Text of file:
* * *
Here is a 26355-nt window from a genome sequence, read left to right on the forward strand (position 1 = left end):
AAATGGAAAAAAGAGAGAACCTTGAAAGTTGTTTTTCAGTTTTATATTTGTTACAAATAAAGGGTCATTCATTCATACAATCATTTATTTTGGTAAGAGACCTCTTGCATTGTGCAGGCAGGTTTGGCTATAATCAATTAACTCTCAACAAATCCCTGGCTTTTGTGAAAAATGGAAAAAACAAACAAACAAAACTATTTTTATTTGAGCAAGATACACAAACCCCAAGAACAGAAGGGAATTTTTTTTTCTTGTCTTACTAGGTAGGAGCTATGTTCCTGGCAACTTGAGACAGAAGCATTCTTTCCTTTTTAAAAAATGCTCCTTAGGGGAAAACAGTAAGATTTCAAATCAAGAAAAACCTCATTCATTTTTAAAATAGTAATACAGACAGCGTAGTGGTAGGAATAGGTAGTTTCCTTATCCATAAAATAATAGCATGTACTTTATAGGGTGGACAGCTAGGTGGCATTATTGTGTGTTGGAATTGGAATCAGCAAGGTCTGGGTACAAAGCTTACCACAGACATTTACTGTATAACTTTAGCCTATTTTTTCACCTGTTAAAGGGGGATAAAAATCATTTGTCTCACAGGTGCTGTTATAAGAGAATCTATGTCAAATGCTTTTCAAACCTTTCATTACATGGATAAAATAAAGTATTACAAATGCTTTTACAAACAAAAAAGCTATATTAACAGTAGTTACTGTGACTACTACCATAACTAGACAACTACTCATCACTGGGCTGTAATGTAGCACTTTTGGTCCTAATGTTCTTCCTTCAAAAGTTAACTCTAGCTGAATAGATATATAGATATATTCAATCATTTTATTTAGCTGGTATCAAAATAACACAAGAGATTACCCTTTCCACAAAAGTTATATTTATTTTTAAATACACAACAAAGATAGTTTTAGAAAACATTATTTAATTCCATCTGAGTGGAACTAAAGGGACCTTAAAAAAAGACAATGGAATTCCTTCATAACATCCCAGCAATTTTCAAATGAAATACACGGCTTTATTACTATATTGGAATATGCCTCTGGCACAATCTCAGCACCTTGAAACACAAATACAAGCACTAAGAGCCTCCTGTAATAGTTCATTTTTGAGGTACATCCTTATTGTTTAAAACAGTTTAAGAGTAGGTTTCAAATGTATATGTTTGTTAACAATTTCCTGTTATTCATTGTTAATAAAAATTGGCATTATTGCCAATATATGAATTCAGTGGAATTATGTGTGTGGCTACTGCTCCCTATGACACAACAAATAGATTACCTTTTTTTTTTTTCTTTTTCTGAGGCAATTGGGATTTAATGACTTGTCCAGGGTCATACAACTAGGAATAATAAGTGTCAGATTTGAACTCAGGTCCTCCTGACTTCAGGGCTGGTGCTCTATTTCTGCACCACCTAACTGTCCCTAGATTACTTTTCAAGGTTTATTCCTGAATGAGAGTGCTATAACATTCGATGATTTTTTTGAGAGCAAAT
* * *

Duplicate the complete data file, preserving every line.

Here is a 26355-nt window from a genome sequence, read left to right on the forward strand (position 1 = left end):
AAATGGAAAAAAGAGAGAACCTTGAAAGTTGTTTTTCAGTTTTATATTTGTTACAAATAAAGGGTCATTCATTCATACAATCATTTATTTTGGTAAGAGACCTCTTGCATTGTGCAGGCAGGTTTGGCTATAATCAATTAACTCTCAACAAATCCCTGGCTTTTGTGAAAAATGGAAAAAACAAACAAACAAAACTATTTTTATTTGAGCAAGATACACAAACCCCAAGAACAGAAGGGAATTTTTTTTTCTTGTCTTACTAGGTAGGAGCTATGTTCCTGGCAACTTGAGACAGAAGCATTCTTTCCTTTTTAAAAAATGCTCCTTAGGGGAAAACAGTAAGATTTCAAATCAAGAAAAACCTCATTCATTTTTAAAATAGTAATACAGACAGCGTAGTGGTAGGAATAGGTAGTTTCCTTATCCATAAAATAATAGCATGTACTTTATAGGGTGGACAGCTAGGTGGCATTATTGTGTGTTGGAATTGGAATCAGCAAGGTCTGGGTACAAAGCTTACCACAGACATTTACTGTATAACTTTAGCCTATTTTTTCACCTGTTAAAGGGGGATAAAAATCATTTGTCTCACAGGTGCTGTTATAAGAGAATCTATGTCAAATGCTTTTCAAACCTTTCATTACATGGATAAAATAAAGTATTACAAATGCTTTTACAAACAAAAAAGCTATATTAACAGTAGTTACTGTGACTACTACCATAACTAGACAACTACTCATCACTGGGCTGTAATGTAGCACTTTTGGTCCTAATGTTCTTCCTTCAAAAGTTAACTCTAGCTGAATAGATATATAGATATATTCAATCATTTTATTTAGCTGGTATCAAAATAACACAAGAGATTACCCTTTCCACAAAAGTTATATTTATTTTTAAATACACAACAAAGATAGTTTTAGAAAACATTATTTAATTCCATCTGAGTGGAACTAAAGGGACCTTAAAAAAAGACAATGGAATTCCTTCATAACATCCCAGCAATTTTCAAATGAAATACACGGCTTTATTACTATATTGGAATATGCCTCTGGCACAATCTCAGCACCTTGAAACACAAATACAAGCACTAAGAGCCTCCTGTAATAGTTCATTTTTGAGGTACATCCTTATTGTTTAAAACAGTTTAAGAGTAGGTTTCAAATGTATATGTTTGTTAACAATTTCCTGTTATTCATTGTTAATAAAAATTGGCATTATTGCCAATATATGAATTCAGTGGAATTATGTGTGTGGCTACTGCTCCCTATGACACAACAAATAGATTACCTTTTTTTTTTTTCTTTTTCTGAGGCAATTGGGATTTAATGACTTGTCCAGGGTCATACAACTAGGAATAATAAGTGTCAGATTTGAACTCAGGTCCTCCTGACTTCAGGGCTGGTGCTCTATTTCTGCACCACCTAACTGTCCCTAGATTACTTTTCAAGGTTTATTCCTGAATGAGAGTGCTATAACATTCGATGATTTTTTTGAGAGCAAAT